Offline Lampiao

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Re: About electrons
« Reply #7 on: 02/04/2003 09:18:12 »
I think you'd just best sit back and just accept what your teacher says!:)

Basically "wave" or "particle" you are dipping your toes very slightly into the wacky world of quantum mechanics - and onless you want to get even more confused. Best just ignore some of the tricky ideas until later.

Electrons, protons, neutrons etc all can have a wave/particle duality - that is thaey exhibit behaviour of both a wave and a particle - reality being what it is the basic particles of matter are probably niether one or the other - or there again they may be both!

At the "cutting edge" of quatum science is string and "brane" theories - which all look at describing fundemental particles as vibrating strings - the wavelength of the vibration and the number of peaks describing the properties of that particle.

There is also indicatios that the wave also describes the "probability" of the particle's existence at a particular point in space-time - but from here on in stuff gets even more fuzzy with talk of 11 dimensional branes, hiesenberg uncertainty principles and schrodingers cat all ready to confuse the socks off you!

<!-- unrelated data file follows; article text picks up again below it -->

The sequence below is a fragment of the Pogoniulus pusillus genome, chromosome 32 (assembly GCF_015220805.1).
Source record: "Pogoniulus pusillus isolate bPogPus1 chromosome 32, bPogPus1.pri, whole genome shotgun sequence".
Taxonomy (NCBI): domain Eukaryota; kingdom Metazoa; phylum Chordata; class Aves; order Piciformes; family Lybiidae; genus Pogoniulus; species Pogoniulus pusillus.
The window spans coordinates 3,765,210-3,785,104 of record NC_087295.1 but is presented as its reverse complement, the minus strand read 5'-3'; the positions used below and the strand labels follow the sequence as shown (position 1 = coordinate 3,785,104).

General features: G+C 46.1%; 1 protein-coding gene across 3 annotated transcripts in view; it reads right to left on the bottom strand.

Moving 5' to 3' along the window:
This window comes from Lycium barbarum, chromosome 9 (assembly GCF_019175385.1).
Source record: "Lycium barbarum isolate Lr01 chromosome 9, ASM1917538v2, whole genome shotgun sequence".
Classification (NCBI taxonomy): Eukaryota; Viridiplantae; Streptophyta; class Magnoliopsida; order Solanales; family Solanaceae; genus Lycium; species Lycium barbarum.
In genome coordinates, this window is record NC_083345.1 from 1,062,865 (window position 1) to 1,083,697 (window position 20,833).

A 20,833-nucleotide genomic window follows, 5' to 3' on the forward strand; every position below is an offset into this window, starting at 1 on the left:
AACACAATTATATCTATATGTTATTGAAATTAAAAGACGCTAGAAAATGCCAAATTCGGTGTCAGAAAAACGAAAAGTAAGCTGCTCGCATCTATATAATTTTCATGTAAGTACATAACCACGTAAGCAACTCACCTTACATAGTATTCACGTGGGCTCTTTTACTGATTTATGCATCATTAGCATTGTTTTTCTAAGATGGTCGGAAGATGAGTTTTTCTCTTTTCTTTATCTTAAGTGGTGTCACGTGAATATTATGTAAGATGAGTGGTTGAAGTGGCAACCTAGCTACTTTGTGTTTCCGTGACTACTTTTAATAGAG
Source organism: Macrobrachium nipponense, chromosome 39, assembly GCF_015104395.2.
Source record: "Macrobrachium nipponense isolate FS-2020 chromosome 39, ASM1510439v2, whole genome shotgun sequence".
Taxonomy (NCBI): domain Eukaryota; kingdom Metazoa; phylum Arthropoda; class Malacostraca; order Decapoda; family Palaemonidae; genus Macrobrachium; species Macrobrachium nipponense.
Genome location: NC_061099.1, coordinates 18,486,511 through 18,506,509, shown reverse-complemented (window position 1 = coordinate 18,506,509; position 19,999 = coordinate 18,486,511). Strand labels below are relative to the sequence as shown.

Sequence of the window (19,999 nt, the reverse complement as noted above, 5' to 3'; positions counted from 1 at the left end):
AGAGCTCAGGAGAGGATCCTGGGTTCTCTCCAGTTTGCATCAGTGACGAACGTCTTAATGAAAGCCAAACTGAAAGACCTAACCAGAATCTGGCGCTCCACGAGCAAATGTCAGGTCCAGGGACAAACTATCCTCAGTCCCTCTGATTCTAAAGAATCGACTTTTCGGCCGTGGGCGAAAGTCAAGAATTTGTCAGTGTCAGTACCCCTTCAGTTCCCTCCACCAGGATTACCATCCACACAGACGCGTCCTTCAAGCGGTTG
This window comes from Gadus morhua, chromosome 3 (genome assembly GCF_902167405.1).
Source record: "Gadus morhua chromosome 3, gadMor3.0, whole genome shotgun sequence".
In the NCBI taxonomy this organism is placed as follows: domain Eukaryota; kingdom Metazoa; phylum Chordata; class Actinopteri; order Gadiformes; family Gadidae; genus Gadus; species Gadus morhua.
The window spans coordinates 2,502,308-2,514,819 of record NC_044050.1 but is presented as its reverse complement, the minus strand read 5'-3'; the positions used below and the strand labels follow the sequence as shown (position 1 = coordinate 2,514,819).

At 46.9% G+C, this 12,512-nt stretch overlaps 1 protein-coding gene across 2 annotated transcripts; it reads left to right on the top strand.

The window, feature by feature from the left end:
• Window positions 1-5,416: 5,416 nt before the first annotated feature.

Offline Quantumcat

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Re: About electrons
« Reply #8 on: 04/04/2003 12:30:17 »
Schrodinger's Cat is where I took the username I use everywhere from :-p

I know a little of quantum mechanics and the uncertainty principle and special (or general? can't remember) relativity but I'd like to learn more, if you know of a good site for it that would be really cool ^_^

Speaking of the uncertainty principle, that reminds me of a joke:

Heisenberg was speeding along a highway when a policeman pulled him over.
"Do you know how fast you were going?" sayd the policeman.
"No, but I know where I am!" replied Heisenberg.
 

Offline lightarrow

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Re: About electrons
« Reply #9 on: 09/08/2006 11:46:17 »
However, even if classical physics is completely inappropriate to describe the behaviour of an electron in an atom, there is a simple classical answer to the questions: "What makes electrons spin around the nucleus at their speed? Where is the force that makes them do this? Why don't electrons fall into the nucleus?"

The answer is: centrifugal force. The same reason for which earth doesn't fall into the sun.
 

Offline Mjhavok

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Re: About electrons
« Reply #10 on: 09/08/2006 12:23:00 »
Never just accept what your teacher says. If you are confused ask questions or read up on it via a textbook or the web.

Steven
 

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Re: About electrons
« Reply #10 on: 09/08/2006 12:23:00 »